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November 24, 2008

Head to the Heel of the Boot: Puglia, Italy


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BRICK BY BRICK: Trulli houses in Alberobello, Puglia (Peter Adams/Photographer's Choice RF/Getty)

Tuscany has been hyped ad nauseum, leaving the rest of Italy open to folks who prefer not to follow the masses.  This is especially true in fall, when most of the backpackers have left the country with guidebooks in tow and the Italians return from their summer vacation.  One of my favorite parts of the country is in the southeast, Puglia, known as Giardano d’Italia, the Garden of Italy.  With its rich soil, the region is known for its bounty of fruits, vegetables, and wines.  Families can bike through olive groves, picnic on the Adriatic shores, visit the Roman ruins of Egnazia, and spend an afternoon hiking through the beehive-like buildings of the UNESCO World Heritage Site, Alberobello.  Spend your nights at Masseria Torre Coccaro in Savelletri, where acres of olive groves and gardens surround a 14th-century watchtower.


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Related Topics: European Travel · Travel Raves · Trip Ideas

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Being someone whose family comes from a small village in Campagna, it's nice to see more travel attention for Italy being focused on the southern regions.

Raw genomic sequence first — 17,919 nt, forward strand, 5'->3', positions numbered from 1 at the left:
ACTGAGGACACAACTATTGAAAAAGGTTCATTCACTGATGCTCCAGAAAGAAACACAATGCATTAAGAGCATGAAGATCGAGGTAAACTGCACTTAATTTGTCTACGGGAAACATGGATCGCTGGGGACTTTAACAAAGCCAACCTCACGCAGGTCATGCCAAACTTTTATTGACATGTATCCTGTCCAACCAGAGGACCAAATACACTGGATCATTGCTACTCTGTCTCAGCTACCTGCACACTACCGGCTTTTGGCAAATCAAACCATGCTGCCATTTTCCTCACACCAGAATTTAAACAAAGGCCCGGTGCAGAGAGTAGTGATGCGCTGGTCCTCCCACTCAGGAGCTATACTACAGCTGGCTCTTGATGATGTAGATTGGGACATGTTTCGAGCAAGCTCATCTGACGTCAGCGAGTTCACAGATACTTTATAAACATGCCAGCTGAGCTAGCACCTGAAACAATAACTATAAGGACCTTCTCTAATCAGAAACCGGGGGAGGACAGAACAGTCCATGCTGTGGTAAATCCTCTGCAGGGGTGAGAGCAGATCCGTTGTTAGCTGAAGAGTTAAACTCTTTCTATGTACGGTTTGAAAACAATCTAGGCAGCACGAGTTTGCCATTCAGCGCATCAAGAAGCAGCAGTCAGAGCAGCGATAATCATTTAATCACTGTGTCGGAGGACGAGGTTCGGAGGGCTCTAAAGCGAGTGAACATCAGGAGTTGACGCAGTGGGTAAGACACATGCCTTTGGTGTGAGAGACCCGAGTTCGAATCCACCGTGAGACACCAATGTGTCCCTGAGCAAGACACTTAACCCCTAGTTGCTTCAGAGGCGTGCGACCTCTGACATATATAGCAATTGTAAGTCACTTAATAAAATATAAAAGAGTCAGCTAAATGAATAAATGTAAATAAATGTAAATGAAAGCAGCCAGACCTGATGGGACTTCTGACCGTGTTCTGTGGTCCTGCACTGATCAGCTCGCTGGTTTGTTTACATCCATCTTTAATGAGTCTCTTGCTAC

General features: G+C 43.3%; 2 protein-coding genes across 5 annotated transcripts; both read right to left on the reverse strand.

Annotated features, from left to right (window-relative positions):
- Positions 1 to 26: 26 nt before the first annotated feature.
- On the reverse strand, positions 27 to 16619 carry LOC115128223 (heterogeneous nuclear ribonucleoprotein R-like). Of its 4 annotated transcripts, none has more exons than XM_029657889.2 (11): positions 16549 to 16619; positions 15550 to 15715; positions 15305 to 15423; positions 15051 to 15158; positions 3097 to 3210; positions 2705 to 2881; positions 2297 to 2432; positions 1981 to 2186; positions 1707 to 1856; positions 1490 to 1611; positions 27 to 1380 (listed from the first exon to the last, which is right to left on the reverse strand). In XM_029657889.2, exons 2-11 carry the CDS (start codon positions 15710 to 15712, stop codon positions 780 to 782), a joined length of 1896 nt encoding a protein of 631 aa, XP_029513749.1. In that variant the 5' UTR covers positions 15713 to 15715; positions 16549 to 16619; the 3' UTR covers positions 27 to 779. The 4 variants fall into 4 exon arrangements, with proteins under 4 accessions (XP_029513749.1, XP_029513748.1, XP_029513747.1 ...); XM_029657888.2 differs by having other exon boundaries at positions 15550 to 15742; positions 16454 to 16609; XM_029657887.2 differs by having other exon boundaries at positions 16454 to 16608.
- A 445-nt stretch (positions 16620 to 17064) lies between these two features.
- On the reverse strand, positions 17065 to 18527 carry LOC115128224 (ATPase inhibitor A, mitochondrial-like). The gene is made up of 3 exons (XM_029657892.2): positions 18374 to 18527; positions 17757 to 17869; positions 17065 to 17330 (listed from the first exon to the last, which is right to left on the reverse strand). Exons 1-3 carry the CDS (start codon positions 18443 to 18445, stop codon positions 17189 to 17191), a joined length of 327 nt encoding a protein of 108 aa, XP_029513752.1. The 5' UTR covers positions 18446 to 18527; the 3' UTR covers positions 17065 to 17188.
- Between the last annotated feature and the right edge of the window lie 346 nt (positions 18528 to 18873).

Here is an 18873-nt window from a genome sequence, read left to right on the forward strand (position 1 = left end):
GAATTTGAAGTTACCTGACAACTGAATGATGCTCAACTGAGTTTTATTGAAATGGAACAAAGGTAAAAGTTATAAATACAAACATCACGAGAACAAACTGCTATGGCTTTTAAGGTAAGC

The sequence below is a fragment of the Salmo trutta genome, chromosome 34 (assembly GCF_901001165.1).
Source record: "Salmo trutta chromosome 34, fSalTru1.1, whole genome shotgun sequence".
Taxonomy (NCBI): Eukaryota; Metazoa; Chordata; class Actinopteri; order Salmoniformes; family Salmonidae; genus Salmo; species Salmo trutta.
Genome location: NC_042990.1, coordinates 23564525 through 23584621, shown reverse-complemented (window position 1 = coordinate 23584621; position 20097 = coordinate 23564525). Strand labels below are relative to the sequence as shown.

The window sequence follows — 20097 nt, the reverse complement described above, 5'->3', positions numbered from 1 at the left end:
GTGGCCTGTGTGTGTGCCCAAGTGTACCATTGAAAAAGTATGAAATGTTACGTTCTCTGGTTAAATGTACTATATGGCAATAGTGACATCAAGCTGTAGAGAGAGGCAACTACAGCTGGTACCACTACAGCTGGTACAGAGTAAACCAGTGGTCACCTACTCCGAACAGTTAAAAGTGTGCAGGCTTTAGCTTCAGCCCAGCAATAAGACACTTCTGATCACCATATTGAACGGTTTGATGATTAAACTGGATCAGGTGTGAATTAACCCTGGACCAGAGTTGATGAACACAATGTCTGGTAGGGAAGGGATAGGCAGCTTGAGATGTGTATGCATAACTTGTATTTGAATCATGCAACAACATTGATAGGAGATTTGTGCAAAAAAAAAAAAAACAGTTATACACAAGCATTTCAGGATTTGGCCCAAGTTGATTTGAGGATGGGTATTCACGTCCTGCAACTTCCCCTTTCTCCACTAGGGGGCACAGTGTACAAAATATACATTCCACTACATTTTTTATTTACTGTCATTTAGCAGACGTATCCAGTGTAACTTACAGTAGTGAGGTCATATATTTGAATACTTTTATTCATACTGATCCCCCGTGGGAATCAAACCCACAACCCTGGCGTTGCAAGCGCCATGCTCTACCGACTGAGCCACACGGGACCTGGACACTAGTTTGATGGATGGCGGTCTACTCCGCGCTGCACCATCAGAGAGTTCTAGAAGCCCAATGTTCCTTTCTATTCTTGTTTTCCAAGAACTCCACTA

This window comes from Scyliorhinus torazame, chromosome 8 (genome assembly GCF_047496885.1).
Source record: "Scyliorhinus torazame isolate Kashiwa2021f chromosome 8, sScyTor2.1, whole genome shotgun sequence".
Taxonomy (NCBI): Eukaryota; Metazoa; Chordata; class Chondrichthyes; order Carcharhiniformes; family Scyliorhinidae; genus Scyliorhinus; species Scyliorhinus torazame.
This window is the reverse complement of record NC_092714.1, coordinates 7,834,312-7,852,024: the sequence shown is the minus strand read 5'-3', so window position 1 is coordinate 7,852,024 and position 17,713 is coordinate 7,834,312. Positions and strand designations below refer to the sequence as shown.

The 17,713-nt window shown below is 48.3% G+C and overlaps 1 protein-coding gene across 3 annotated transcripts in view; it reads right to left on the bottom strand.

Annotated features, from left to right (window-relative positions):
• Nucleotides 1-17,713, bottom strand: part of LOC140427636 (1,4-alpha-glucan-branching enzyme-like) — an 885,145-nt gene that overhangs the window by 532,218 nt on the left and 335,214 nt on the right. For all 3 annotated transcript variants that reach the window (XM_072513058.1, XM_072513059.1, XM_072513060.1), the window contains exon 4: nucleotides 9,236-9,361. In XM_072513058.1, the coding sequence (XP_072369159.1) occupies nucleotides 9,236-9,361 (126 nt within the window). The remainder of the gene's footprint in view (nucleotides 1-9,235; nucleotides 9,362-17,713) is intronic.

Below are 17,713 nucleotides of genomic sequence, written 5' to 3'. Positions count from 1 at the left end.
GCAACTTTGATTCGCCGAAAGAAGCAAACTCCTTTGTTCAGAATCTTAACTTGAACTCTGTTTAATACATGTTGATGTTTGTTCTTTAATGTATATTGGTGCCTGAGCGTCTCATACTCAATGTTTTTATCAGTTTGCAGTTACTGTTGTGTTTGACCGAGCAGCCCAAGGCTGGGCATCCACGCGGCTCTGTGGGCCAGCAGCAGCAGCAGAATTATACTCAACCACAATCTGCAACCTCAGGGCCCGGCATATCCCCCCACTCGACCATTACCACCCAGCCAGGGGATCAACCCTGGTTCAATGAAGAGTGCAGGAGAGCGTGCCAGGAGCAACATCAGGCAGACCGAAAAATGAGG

I like the fact that these regions are getting their deserved attention, but also I like keeping these areas to myself, because it would be a shame if they turned into just another stop on the tourist trail.

I had just climbed one of China's most famous mountains, Mt. Huangshan, an arduous 15 kilometer hike up stone steps that showcased stunning precipes and odd-looking pine trees growing inconceivably out of rock cliffs. On the way up, I had passed chinese porters loaded down with furniture, cases of beer, and other food items strapped onto a bamboo pole across their backs as they headed up for the resort hotels.

On a tight budget, I opted to stay the night on Mt. Huangshan in a chinese dormitory. In the middle of the night, I was awakened by one of my bunk mates: an overweight middle-aged chinese man standing on top of his bed clad only in underpants smoking a cigarette and singing OPERA at the top of his lungs. As a dozen or more chinese started to file into our room, I realized the man was acting as an alarm clock for his fellow travelers.

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